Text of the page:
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Wrenches and Ladles

This past Saturday I was standing beside a gurney. Across from us stood a tall woman, Arabic ancestry. She wore a baseball shirt with three quarter sleeves. A grad student with particular poise, she spoke to this cluster of parents and prospective students, asking questions in the way that one does when you know the answers. She had one of those lightly hooked noses I’ve always wanted. Carefully she removed the sheet from the cadaver lying before us. Our human subject was sinewy, liver-coloured; the texture of a sundried tomato. My body contracted as she lifted the prosected rib cage, revealing a mass of lifeless organs. Gently she reached in and scooped a human lung into my husband’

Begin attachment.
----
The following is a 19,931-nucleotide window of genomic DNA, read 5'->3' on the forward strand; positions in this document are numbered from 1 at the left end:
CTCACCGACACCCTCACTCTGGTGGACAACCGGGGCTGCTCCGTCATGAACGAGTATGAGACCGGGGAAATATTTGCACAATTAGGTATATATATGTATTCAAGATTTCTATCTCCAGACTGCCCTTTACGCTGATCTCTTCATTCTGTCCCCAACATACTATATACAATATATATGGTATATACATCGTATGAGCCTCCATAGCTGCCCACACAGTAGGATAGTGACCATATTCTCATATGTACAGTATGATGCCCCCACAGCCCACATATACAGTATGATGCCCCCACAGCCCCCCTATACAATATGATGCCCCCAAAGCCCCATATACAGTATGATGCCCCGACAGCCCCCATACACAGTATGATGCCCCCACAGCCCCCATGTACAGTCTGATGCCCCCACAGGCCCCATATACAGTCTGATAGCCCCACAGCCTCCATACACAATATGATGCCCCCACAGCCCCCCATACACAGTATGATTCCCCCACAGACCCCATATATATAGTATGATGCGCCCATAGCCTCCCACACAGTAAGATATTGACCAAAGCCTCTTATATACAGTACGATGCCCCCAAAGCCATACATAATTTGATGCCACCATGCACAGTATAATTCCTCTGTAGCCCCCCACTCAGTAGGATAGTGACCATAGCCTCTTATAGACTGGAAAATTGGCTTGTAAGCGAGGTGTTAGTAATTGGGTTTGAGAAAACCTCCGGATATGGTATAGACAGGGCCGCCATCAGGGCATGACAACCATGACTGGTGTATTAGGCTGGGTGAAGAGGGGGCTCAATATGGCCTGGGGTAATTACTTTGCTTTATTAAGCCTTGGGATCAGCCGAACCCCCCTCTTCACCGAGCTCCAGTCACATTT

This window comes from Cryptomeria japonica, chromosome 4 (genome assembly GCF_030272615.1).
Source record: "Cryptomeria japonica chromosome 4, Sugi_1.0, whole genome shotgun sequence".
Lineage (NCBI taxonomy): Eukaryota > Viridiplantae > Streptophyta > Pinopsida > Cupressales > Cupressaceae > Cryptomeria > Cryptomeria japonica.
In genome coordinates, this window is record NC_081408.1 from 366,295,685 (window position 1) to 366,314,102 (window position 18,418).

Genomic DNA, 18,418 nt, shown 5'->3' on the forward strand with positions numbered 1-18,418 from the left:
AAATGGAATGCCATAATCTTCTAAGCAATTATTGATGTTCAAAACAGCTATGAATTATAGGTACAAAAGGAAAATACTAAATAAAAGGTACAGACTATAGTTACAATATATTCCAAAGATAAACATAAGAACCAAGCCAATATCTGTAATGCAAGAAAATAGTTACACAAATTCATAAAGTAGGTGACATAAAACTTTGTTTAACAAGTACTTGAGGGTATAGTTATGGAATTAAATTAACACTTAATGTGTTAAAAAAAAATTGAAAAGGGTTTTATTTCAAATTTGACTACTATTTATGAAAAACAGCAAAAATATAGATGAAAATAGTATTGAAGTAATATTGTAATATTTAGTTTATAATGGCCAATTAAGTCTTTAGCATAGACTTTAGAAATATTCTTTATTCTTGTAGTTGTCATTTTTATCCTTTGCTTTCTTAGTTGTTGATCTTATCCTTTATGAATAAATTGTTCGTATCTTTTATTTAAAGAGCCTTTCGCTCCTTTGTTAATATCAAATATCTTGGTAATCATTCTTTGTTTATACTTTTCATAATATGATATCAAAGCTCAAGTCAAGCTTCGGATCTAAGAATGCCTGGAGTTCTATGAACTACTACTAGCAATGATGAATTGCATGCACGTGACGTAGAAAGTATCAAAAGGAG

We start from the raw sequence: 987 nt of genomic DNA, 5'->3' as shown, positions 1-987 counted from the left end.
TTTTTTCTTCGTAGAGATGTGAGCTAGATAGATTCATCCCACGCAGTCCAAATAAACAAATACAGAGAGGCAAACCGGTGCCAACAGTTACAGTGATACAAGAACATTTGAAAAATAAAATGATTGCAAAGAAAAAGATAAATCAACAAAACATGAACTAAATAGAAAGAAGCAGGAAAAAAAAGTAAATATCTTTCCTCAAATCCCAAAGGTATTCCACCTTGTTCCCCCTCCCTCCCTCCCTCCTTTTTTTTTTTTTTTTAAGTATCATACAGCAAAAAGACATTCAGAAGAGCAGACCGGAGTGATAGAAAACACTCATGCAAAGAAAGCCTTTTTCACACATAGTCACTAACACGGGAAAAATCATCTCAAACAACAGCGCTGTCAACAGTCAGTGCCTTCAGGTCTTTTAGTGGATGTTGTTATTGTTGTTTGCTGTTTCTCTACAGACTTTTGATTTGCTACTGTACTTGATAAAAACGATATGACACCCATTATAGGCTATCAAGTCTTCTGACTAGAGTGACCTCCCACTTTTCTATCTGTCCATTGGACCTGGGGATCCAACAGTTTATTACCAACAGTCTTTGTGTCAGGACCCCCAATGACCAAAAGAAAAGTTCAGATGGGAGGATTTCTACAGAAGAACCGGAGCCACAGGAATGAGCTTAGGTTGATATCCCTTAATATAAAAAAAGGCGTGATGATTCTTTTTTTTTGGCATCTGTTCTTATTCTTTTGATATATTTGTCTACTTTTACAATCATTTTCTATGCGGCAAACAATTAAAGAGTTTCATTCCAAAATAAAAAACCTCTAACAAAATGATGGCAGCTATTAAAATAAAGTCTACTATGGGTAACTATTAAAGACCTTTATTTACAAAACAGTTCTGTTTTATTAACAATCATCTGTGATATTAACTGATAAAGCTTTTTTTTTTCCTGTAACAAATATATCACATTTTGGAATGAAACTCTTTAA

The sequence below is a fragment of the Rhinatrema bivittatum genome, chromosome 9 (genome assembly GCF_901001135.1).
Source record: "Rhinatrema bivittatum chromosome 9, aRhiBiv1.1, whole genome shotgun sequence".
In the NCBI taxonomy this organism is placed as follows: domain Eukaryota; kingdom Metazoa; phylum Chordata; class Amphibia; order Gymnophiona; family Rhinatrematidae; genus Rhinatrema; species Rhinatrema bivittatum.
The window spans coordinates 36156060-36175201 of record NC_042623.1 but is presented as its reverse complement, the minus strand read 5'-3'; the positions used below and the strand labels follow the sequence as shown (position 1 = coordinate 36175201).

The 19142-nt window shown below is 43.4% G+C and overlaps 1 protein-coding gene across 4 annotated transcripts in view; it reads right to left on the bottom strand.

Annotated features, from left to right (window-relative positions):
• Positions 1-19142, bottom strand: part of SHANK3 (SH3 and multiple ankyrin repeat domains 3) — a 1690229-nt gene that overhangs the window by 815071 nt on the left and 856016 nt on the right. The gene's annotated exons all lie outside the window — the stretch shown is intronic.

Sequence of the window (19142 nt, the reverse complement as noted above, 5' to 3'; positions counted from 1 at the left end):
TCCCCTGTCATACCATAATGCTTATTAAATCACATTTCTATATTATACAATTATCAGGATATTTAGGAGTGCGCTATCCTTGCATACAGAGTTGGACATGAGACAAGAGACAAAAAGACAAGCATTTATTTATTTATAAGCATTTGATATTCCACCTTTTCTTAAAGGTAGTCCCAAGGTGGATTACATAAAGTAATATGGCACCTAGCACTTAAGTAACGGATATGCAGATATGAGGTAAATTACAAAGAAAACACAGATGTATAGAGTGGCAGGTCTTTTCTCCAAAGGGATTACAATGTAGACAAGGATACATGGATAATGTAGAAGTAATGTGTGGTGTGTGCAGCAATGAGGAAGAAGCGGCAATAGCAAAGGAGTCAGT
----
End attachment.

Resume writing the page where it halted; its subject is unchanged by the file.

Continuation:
Expectations

In the middle of the night, in the middle of winter, in the middle of the continent, I take my pen and wonder on paper if it is reasonable to spend your entire life wiping counters, moving laundry, and painting pictures of random objects. I fear that my own habits, while hugely satisfying to me, are, by any objective measure, repetitive and dull. Giorgio Morandi’s(1890-1964) paintings of subtly coloured pots come to mind. While the art world was bubbling with abstraction, Giorgio Morandi led a quiet life, painting representational subject matter.He spent his days teaching art. Every night he came home to paint the same ceramic pots. Morandi lived his entire life in the same house with his th

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